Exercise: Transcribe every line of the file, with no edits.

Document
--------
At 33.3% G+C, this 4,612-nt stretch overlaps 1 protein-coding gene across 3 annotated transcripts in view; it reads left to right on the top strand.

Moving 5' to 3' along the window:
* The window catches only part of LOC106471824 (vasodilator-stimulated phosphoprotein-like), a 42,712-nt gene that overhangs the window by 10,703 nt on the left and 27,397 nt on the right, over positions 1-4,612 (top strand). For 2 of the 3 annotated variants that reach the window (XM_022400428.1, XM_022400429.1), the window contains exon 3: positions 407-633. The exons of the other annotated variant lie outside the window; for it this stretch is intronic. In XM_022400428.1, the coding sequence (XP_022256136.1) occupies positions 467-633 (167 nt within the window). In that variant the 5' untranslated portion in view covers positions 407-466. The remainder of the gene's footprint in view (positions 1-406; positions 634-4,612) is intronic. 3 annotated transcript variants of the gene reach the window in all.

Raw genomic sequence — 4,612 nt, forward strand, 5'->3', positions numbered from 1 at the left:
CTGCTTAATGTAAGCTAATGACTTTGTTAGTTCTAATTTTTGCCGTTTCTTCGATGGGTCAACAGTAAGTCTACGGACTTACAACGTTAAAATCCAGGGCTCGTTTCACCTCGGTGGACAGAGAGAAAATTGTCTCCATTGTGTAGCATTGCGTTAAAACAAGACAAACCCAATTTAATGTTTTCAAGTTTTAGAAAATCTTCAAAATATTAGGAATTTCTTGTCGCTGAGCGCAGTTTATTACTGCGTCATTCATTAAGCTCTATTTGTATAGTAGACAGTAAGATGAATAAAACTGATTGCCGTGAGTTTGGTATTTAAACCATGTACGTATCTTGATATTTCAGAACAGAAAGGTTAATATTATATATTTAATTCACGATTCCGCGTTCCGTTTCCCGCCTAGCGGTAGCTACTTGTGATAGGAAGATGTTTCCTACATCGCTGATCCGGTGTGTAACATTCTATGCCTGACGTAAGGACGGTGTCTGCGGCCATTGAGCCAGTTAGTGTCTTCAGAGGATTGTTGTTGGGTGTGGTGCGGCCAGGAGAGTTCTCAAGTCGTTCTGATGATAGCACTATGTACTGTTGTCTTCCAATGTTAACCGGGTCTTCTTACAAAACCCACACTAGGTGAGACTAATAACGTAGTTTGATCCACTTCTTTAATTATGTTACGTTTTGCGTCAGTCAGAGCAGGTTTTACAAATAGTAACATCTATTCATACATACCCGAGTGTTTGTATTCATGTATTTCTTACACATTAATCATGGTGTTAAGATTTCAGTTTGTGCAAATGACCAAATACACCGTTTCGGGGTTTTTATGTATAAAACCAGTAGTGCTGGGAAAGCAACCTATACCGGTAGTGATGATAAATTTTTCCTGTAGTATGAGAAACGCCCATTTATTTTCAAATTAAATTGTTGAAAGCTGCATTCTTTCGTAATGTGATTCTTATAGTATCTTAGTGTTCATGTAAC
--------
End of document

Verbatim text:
At 33.3% G+C, this 4,612-nt stretch overlaps 1 protein-coding gene across 3 annotated transcripts in view; it reads left to right on the top strand.

Moving 5' to 3' along the window:
* The window catches only part of LOC106471824 (vasodilator-stimulated phosphoprotein-like), a 42,712-nt gene that overhangs the window by 10,703 nt on the left and 27,397 nt on the right, over positions 1-4,612 (top strand). For 2 of the 3 annotated variants that reach the window (XM_022400428.1, XM_022400429.1), the window contains exon 3: positions 407-633. The exons of the other annotated variant lie outside the window; for it this stretch is intronic. In XM_022400428.1, the coding sequence (XP_022256136.1) occupies positions 467-633 (167 nt within the window). In that variant the 5' untranslated portion in view covers positions 407-466. The remainder of the gene's footprint in view (positions 1-406; positions 634-4,612) is intronic. 3 annotated transcript variants of the gene reach the window in all.

Raw genomic sequence — 4,612 nt, forward strand, 5'->3', positions numbered from 1 at the left:
CTGCTTAATGTAAGCTAATGACTTTGTTAGTTCTAATTTTTGCCGTTTCTTCGATGGGTCAACAGTAAGTCTACGGACTTACAACGTTAAAATCCAGGGCTCGTTTCACCTCGGTGGACAGAGAGAAAATTGTCTCCATTGTGTAGCATTGCGTTAAAACAAGACAAACCCAATTTAATGTTTTCAAGTTTTAGAAAATCTTCAAAATATTAGGAATTTCTTGTCGCTGAGCGCAGTTTATTACTGCGTCATTCATTAAGCTCTATTTGTATAGTAGACAGTAAGATGAATAAAACTGATTGCCGTGAGTTTGGTATTTAAACCATGTACGTATCTTGATATTTCAGAACAGAAAGGTTAATATTATATATTTAATTCACGATTCCGCGTTCCGTTTCCCGCCTAGCGGTAGCTACTTGTGATAGGAAGATGTTTCCTACATCGCTGATCCGGTGTGTAACATTCTATGCCTGACGTAAGGACGGTGTCTGCGGCCATTGAGCCAGTTAGTGTCTTCAGAGGATTGTTGTTGGGTGTGGTGCGGCCAGGAGAGTTCTCAAGTCGTTCTGATGATAGCACTATGTACTGTTGTCTTCCAATGTTAACCGGGTCTTCTTACAAAACCCACACTAGGTGAGACTAATAACGTAGTTTGATCCACTTCTTTAATTATGTTACGTTTTGCGTCAGTCAGAGCAGGTTTTACAAATAGTAACATCTATTCATACATACCCGAGTGTTTGTATTCATGTATTTCTTACACATTAATCATGGTGTTAAGATTTCAGTTTGTGCAAATGACCAAATACACCGTTTCGGGGTTTTTATGTATAAAACCAGTAGTGCTGGGAAAGCAACCTATACCGGTAGTGATGATAAATTTTTCCTGTAGTATGAGAAACGCCCATTTATTTTCAAATTAAATTGTTGAAAGCTGCATTCTTTCGTAATGTGATTCTTATAGTATCTTAGTGTTCATGTAAC